A daring break-in at a salvage yard illustrates a troubling trend, a company representative told Georgia state lawmakers recently.
“Some crooks hotwired four vehicles in our production yard,” said Derick Corbett, Pull-A-Part’s senior vice president of external affairs. “They brought one of the vehicles through the back door, and they loaded that vehicle up with 300 catalytic converters and 400 batteries.”
Corbett said the battery acid from these batteries can be used as an ingredient in meth production, while catalytic converters are valued for the precious metals they contain, like platinum and rhodium.
He was speaking to a crime subcommittee of the Georgia House Motor Vehicles Committee in September. He said the break-in was one in a recent string of thefts that has impacted the company’s profits. He said his company, which operates in a dozen states including Georgia, fulfills an important role by reducing waste and carbon emissions and extending the life of vehicle parts and recyclable materials.
“We’ve lost hundreds of thousands of dollars as victims of crime,” Corbett said.
Corbett is among the industry representatives in Georgia who said an auto crimes prevention authority could be the answer. Eleven other states, including Texas, Louisiana, and Virginia, already have similar entities.
“We know there is no such thing as a magic bullet that is going to prevent all vehicle crimes,” said Steve Levetan, Pull-A-Part’s executive vice president. “But we have seen demonstrated, cost-effective results from these authorities around the country.”
The goal of an authority in Georgia would be to enable multi-jurisdictional investigation and enforcement. Analysts would track information about criminals and disseminate it to regional law enforcement agencies, allowing them to cooperate more effectively, proponents say. This would provide centralized intelligence and task forces that can operate statewide to locate stolen vehicles and arrest thieves.
But the subcommittee chairman, State Rep. Jason Ridley, a Republican from Chatsworth, expressed skepticism that an authority is the answer.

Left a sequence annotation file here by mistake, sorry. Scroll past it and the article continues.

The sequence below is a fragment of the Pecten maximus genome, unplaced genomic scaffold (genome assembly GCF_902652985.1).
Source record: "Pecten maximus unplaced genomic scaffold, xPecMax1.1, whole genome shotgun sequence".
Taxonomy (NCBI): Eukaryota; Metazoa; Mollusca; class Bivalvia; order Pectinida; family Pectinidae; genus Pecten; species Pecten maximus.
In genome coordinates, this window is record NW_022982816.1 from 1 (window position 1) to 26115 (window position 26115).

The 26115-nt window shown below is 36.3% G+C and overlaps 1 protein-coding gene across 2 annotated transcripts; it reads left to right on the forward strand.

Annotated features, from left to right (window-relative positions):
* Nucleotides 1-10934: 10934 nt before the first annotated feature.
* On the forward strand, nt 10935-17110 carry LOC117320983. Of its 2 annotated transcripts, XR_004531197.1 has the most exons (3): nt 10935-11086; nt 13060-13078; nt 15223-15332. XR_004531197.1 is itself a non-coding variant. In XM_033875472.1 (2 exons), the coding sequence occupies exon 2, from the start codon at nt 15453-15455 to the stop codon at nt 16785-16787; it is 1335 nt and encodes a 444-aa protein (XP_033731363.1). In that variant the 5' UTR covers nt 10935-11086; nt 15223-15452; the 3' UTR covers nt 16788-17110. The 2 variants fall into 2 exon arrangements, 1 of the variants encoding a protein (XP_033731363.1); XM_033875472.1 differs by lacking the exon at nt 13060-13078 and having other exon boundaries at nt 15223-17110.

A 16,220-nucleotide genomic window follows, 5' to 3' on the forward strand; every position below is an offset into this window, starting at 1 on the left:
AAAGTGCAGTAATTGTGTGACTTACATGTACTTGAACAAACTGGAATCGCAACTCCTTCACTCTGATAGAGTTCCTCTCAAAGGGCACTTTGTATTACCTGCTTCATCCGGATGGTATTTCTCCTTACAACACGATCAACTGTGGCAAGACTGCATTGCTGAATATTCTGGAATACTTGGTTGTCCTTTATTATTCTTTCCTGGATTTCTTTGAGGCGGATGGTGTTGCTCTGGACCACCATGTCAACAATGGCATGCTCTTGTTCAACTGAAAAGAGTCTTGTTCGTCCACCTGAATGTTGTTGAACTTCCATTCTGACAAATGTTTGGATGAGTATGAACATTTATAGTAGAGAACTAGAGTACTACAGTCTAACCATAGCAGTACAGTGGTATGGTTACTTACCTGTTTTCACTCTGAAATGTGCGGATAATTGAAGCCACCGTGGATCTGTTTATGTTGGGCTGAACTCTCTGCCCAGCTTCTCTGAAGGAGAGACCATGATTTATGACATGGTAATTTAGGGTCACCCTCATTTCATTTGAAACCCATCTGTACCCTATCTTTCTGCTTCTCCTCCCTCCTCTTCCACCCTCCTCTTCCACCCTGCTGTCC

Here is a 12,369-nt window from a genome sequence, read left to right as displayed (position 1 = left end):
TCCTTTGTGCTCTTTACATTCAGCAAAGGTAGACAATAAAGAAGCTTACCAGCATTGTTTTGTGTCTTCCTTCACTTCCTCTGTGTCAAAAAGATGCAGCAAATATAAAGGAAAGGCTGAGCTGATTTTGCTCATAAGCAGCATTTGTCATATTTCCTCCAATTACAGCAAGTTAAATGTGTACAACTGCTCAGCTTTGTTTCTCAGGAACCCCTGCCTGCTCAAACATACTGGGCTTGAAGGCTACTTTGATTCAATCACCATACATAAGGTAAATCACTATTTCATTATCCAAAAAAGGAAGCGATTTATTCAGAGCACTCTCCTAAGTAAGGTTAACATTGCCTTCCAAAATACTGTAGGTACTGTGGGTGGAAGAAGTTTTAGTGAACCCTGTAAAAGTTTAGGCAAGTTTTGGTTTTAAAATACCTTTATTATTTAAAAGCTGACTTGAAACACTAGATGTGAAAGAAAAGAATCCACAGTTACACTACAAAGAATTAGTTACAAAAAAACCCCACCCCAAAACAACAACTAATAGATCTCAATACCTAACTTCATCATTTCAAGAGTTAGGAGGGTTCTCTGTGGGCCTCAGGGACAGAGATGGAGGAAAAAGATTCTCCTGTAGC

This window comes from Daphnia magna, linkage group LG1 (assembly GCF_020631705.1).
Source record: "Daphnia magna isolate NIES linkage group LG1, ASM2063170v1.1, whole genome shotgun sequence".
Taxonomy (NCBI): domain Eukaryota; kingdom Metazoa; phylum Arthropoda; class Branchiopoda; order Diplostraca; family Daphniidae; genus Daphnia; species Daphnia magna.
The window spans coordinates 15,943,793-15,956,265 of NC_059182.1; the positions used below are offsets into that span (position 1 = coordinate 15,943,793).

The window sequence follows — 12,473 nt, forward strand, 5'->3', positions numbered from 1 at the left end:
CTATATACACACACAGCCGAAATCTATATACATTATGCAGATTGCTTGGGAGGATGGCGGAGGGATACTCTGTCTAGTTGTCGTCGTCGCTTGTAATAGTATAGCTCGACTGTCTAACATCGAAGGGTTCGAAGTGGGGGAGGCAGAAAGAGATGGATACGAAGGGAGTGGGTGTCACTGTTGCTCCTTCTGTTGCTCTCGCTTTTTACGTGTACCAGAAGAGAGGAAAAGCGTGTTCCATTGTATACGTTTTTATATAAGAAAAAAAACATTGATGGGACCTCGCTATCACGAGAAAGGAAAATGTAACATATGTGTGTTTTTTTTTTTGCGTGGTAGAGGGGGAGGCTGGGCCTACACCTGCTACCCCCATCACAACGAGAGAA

He said car theft could be addressed by recruiting more police officers and lifting “no chase” policies that discourage officers from engaging in high-speed pursuits of suspects. He also expressed concern that creating a new authority would result in a tax increase.
According to the Insurance Information Institute, national vehicle crime rates rose for the first time in 26 years during 2020. This is especially true in Georgia, which has become the fifth-highest state for motor vehicle theft, according to the institute.
Witnesses told Georgia lawmakers the thefts are causing some businesses and service providers in Georgia to struggle financially and are increasing their insurance premiums.
Joe Cook, U-Haul vice president of government relations, said 109 rental vehicles were stolen from the company over the past year in Georgia, and that potential losses are in the millions.
Harshida Davis, Enterprise Holdings group risk manager, said that between January 2020 and August 2021, the company had over 2,000 rental vehicles stolen in Georgia. Davis said these thefts have caused their rental and insurance rates to rise, which in turn has raised the rates customers pay.
Davis said career criminals are getting more resourceful, as some can now work around anti-theft technology present in vehicles. Sometimes thieves distribute stolen vehicles to other gang members, switch vehicle identification numbers, or ship the cars overseas to avoid police tracking, she said.
Atlanta Police Department Deputy Chief Michael O’Connor was in support of creating an auto crimes prevention authority.
O’Connor also said there have been thousands of cars stolen in Atlanta so far this year. He said that the Atlanta Police Department is seeing a rise in gang activity around vehicle crimes, and that most individuals who steal cars are also charged with other crimes too.
“This tells you that people in stolen cars are oftentimes up to no good in more ways than one,” O’Connor said.